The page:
Fredrick Mcleod & Amos L. Dell v. Philip Dell & W.M. Dell

Fredrick Mcleod & Amos L. Dell v. Philip Dell & W.M. Dell

Lower Court

  • Alachua County


  • 1861


  • 473


  • 853


Have we? Can we adopt this rule in the truth of Constitution, or shall we adopt the ruling which declares Executory devises to be perpetuities as far as they go.

1 Salk 229. 12 Mad Rep 273.

Chancellor Kent Says 4 Com 261 Note 10 Johns Rep 17.

In those states, where there are no fines or recoveries the Executory Devise is a perpetuity so far as it goes. It is inalienable, cannot be barred by fines or recoveries. The ultimate Devisee takes under the will, despite & independent of first taker, which raises the doctrine of Statute De Donis. A remainder in a chattel cannot be limited by remainder, first taker takes all. Negroes personalty, land to be sold, [?] this is an Executory Devise -- subject to rule against perpetuities. Great grandchildren cannot take as immediate devises, because they were not in rerum natura. They cannot take in remainder for the gift is immediate, and the interest of Testator is manifest and certain. Great Grandchildren should take & in default then over-[?] Executroy Devise & perpetuity.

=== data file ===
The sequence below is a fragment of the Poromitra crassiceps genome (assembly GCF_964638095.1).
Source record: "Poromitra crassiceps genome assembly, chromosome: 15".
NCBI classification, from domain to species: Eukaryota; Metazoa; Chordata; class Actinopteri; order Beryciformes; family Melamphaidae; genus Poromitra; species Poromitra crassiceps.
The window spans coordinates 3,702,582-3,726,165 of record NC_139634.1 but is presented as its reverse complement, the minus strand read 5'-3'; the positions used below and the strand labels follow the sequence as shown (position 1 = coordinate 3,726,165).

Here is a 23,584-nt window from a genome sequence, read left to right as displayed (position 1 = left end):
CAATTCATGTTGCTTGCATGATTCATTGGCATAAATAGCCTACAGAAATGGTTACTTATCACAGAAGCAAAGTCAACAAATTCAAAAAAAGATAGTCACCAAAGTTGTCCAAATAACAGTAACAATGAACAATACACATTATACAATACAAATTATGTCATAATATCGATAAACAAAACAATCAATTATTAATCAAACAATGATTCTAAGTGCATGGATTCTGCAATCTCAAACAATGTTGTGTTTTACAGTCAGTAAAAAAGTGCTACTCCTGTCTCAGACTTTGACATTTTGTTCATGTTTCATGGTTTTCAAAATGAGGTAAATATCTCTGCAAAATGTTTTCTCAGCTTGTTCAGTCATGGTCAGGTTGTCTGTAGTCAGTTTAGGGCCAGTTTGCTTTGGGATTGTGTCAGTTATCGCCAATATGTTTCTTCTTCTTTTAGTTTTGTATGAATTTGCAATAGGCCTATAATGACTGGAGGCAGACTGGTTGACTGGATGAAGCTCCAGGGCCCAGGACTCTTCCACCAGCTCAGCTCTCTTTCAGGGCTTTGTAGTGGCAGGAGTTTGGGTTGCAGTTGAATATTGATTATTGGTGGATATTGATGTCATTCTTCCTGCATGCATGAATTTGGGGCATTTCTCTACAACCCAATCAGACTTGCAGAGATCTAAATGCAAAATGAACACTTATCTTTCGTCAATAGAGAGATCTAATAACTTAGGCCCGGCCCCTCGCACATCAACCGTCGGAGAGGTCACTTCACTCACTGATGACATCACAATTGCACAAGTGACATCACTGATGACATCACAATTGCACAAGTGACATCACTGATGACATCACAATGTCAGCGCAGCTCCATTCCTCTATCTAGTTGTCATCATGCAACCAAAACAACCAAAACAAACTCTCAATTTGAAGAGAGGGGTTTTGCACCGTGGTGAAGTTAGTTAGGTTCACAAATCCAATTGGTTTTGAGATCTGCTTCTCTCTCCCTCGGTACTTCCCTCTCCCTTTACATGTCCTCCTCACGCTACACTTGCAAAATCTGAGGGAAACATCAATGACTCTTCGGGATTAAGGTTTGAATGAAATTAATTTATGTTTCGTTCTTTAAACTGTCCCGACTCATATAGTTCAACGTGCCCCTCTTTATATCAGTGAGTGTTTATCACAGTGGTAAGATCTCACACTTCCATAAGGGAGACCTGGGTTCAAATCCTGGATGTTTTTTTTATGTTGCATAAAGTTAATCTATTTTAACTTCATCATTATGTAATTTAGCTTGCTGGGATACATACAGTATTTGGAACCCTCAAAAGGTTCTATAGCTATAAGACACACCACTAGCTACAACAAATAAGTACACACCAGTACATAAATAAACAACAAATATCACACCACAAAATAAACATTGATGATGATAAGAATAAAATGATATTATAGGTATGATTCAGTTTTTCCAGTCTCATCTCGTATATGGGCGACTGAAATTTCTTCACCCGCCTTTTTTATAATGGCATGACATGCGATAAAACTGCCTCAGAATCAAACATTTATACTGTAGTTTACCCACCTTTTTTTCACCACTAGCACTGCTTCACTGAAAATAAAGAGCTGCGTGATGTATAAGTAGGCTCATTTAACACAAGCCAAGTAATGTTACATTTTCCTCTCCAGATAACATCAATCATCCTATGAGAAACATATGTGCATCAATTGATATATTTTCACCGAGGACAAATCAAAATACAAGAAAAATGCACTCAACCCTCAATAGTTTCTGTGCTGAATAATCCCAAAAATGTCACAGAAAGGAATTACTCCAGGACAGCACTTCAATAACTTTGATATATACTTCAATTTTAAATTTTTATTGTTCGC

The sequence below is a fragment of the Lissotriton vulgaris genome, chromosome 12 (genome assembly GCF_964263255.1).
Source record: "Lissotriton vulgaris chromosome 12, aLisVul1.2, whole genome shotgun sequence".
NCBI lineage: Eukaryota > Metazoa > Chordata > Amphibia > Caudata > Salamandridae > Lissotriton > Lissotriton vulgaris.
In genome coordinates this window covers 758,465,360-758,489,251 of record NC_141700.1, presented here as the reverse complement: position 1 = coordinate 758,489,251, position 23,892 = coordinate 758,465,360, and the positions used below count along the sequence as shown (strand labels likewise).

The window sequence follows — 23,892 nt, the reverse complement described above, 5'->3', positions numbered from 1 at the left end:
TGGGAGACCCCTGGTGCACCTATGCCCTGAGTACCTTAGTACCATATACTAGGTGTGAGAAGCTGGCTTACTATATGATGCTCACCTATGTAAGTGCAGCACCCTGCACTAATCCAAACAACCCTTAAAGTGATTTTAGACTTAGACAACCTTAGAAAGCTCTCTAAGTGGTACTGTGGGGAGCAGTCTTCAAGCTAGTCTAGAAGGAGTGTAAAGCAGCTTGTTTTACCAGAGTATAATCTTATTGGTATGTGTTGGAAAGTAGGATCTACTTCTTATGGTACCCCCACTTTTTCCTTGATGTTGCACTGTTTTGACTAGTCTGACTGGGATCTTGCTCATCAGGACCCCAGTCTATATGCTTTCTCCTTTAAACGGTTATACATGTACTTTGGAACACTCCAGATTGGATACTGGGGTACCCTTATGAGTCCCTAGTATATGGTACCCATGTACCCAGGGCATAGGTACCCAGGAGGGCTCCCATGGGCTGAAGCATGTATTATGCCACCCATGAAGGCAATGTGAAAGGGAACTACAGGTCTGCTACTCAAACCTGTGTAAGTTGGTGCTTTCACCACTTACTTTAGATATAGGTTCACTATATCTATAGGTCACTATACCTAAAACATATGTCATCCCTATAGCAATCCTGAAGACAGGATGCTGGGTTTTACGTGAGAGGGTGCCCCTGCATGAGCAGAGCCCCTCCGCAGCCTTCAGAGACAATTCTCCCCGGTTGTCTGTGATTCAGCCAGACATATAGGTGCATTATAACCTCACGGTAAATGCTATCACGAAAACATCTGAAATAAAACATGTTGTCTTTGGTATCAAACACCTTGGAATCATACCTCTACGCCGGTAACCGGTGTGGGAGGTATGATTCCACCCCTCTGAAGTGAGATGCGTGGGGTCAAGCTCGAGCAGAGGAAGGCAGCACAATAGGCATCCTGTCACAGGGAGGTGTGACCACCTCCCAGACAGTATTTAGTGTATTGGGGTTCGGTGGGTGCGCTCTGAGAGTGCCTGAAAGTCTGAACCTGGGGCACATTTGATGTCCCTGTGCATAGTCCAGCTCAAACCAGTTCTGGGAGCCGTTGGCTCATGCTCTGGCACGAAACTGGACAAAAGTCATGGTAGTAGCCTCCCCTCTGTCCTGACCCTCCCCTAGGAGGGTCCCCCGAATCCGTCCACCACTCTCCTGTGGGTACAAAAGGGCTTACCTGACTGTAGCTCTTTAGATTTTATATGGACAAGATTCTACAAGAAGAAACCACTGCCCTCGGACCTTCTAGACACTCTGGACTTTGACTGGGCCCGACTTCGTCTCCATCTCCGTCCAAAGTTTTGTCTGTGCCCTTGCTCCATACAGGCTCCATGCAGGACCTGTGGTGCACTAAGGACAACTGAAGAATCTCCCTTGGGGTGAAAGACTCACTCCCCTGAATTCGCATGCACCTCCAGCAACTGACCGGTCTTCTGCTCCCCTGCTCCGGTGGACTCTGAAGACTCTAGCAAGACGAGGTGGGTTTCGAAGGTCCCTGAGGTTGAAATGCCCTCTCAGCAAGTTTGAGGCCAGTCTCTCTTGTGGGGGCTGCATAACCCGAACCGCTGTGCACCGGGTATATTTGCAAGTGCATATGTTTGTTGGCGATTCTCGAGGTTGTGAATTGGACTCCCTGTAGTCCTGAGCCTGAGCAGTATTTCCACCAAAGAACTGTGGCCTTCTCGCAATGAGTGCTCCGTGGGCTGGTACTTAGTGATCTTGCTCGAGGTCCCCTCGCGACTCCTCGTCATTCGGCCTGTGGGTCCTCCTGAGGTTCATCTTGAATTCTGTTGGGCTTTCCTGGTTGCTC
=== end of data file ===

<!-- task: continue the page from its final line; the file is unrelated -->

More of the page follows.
Wilds Case C Rep 17.